Oh no, I’ve gone cross-eyed.

This is the thing with time travel movies, and it’s something I’ve been thinking about. How important is internal consistency to a time travel movie? How necessary is it for a time travel movie to flow relatively logically from its own premise? At what point do we just stop trying to apply rules of logic and just enjoy the movie for what it is?

looper4

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12 Movie Moments of 2012: Joseph Gordon-Levitt Makes It Big (The Dark Knight Rises, Premium Rush, Looper)

As well as counting down the top twelve films, I’m also going to count down my top twelve movie related “moments” of 2012. The term “moment” is elastic, so expect some crazy nonsense here. And, as usual, I accept that my taste is completely absurd, so I fully expect you to disagree. With that in mind, this is #10

I know that Joseph Gordon-Levitt has been around a while. I was fond of the actor back when he was appearing on Third Rock From the Sun, which already seems like a lifetime ago. More recently, he appeared in perhaps the best romantic comedy of the last decade, (500) Days of Summer. He has been running his own production company, hitRECordjoe since 2009. Even last year the actor was headlining movies like 50/50. As such, it feels a bit disingenuous to suggest that he really burst on to the scene this year, but 2012 has been a great year for the actor, and it’s always great to see a deserving young talent emerge.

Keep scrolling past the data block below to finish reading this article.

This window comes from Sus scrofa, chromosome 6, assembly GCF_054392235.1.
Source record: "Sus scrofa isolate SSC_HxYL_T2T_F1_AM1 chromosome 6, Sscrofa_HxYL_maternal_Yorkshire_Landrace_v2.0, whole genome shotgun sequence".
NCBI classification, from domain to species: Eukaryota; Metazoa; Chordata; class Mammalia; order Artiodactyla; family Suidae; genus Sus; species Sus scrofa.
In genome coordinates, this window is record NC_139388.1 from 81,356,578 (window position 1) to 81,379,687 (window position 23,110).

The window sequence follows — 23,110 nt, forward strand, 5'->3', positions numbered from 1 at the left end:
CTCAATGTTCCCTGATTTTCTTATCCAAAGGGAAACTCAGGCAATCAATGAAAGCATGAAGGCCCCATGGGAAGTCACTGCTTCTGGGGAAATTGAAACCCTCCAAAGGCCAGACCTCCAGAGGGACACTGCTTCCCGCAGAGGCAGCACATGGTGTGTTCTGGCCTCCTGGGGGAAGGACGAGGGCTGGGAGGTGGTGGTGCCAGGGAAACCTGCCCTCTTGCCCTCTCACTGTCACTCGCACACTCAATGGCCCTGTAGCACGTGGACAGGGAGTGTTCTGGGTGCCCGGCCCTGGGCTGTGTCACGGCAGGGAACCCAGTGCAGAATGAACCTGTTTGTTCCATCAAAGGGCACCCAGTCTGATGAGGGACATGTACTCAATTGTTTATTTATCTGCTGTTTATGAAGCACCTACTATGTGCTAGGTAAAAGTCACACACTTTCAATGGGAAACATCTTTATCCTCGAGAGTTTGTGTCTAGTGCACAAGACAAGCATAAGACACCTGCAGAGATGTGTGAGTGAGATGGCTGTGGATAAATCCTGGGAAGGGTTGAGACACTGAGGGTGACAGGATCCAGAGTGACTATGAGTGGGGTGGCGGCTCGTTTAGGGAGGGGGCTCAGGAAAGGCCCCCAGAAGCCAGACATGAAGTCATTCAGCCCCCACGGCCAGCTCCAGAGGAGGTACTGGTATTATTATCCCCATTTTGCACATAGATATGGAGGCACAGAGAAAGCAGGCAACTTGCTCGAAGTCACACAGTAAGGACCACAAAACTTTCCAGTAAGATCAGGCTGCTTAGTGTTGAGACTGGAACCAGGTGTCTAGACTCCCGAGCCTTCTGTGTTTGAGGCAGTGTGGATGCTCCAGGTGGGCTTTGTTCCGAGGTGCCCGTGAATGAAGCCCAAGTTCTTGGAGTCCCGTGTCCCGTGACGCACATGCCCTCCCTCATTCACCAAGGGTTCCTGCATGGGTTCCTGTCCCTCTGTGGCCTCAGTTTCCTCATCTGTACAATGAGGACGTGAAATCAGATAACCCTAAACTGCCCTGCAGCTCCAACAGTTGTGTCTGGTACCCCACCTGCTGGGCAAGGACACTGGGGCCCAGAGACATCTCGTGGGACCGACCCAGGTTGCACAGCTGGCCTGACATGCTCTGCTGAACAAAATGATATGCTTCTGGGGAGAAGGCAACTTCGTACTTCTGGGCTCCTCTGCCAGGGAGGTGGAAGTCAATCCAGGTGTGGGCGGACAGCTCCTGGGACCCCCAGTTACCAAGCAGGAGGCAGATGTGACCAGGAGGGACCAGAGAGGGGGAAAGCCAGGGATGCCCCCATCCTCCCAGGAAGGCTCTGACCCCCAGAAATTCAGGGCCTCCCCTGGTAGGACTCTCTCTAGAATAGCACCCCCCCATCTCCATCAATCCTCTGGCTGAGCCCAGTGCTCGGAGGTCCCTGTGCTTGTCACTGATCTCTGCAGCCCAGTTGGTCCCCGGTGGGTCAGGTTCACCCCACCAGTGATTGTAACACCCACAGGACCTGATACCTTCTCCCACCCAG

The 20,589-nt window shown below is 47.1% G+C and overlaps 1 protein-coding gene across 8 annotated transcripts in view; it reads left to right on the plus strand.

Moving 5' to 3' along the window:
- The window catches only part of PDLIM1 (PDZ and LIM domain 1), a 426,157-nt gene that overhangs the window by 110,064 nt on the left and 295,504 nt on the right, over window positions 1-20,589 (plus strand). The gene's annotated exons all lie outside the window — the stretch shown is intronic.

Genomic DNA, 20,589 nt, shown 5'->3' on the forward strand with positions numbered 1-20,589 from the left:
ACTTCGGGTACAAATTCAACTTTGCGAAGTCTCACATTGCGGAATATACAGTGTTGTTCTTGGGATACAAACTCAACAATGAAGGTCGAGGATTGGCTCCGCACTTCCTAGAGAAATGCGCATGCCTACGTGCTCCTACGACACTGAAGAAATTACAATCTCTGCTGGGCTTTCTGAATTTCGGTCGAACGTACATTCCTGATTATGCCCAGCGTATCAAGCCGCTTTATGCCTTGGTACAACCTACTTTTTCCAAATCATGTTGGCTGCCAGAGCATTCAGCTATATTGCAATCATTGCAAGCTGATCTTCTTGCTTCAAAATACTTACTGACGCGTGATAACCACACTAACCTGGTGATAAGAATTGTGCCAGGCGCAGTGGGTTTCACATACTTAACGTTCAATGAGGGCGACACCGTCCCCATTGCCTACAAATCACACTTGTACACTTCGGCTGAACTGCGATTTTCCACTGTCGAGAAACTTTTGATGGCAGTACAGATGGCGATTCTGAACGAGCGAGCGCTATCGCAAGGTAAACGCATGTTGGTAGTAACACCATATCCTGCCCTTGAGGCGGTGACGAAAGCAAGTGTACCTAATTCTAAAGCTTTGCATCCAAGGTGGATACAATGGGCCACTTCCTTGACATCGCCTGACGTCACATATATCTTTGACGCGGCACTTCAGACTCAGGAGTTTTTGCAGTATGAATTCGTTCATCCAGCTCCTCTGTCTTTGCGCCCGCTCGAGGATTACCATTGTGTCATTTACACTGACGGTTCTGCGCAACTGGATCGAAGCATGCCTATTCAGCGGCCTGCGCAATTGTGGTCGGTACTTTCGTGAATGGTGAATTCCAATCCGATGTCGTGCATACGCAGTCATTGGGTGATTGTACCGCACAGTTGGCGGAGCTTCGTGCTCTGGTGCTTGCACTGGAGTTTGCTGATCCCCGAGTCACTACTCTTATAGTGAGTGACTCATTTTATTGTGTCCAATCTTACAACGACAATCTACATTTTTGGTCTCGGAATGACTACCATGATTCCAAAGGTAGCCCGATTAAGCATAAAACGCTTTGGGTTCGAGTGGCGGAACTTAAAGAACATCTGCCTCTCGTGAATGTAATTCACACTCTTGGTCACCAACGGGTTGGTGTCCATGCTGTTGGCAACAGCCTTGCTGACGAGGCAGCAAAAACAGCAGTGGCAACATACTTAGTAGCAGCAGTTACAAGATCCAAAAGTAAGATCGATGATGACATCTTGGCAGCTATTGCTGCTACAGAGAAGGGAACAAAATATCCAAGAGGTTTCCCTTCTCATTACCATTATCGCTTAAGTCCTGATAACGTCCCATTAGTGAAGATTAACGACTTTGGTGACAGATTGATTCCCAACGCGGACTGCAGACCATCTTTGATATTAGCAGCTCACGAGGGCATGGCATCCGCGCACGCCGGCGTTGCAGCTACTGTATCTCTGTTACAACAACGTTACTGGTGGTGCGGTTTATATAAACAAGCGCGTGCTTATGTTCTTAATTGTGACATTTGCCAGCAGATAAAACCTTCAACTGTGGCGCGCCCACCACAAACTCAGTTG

premiumrush2

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Non-Review Review: Looper

This movie was seen as part of Movie Fest, which was as much of a joy this year as it was last year. If not moreso.

Looper is a wonderful high-concept science-fiction film that makes a shrewd decision to avoid dwelling on temporal mechanics. A “time travel” movie, Looper is far more preoccupied with fascinating metaphysical questions about cycles of violence and cause-and-effect than it is with temporal paradoxes or the butterfly effect. In fact, I’d go so far as to suggest that it’s actually a lot easier to follow than director Rian Johnson’s earlier collaboration with Joseph Gordon-Levitt, Brick. It’s fast, it’s smart, and it’s very well put together. It’s a meticulously constructed and breathlessly engaging thriller, and one that never under-estimates its audience.